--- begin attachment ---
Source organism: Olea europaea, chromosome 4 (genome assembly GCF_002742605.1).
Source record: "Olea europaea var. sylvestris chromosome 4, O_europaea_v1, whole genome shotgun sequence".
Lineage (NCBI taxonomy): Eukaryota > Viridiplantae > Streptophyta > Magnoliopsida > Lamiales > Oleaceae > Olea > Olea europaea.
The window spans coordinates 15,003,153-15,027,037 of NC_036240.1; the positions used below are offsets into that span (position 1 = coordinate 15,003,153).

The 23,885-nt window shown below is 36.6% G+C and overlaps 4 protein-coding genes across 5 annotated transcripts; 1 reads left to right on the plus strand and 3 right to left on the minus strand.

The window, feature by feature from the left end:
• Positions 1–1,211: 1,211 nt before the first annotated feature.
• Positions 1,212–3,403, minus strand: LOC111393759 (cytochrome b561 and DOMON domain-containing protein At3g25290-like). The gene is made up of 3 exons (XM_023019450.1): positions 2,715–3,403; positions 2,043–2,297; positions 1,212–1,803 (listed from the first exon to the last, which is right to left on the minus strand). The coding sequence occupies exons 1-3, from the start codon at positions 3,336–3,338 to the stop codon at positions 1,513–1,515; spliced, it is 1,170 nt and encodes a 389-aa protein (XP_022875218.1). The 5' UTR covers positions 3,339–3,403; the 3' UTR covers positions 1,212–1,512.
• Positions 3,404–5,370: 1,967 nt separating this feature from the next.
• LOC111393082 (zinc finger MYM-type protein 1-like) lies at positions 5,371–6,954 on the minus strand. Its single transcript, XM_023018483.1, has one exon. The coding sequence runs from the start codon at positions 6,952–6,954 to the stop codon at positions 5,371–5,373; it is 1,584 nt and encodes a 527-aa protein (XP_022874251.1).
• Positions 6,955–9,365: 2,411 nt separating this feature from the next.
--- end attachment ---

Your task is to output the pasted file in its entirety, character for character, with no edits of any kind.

Source organism: Olea europaea, chromosome 4 (genome assembly GCF_002742605.1).
Source record: "Olea europaea var. sylvestris chromosome 4, O_europaea_v1, whole genome shotgun sequence".
Lineage (NCBI taxonomy): Eukaryota > Viridiplantae > Streptophyta > Magnoliopsida > Lamiales > Oleaceae > Olea > Olea europaea.
The window spans coordinates 15,003,153-15,027,037 of NC_036240.1; the positions used below are offsets into that span (position 1 = coordinate 15,003,153).

The 23,885-nt window shown below is 36.6% G+C and overlaps 4 protein-coding genes across 5 annotated transcripts; 1 reads left to right on the plus strand and 3 right to left on the minus strand.

The window, feature by feature from the left end:
• Positions 1–1,211: 1,211 nt before the first annotated feature.
• Positions 1,212–3,403, minus strand: LOC111393759 (cytochrome b561 and DOMON domain-containing protein At3g25290-like). The gene is made up of 3 exons (XM_023019450.1): positions 2,715–3,403; positions 2,043–2,297; positions 1,212–1,803 (listed from the first exon to the last, which is right to left on the minus strand). The coding sequence occupies exons 1-3, from the start codon at positions 3,336–3,338 to the stop codon at positions 1,513–1,515; spliced, it is 1,170 nt and encodes a 389-aa protein (XP_022875218.1). The 5' UTR covers positions 3,339–3,403; the 3' UTR covers positions 1,212–1,512.
• Positions 3,404–5,370: 1,967 nt separating this feature from the next.
• LOC111393082 (zinc finger MYM-type protein 1-like) lies at positions 5,371–6,954 on the minus strand. Its single transcript, XM_023018483.1, has one exon. The coding sequence runs from the start codon at positions 6,952–6,954 to the stop codon at positions 5,371–5,373; it is 1,584 nt and encodes a 527-aa protein (XP_022874251.1).
• Positions 6,955–9,365: 2,411 nt separating this feature from the next.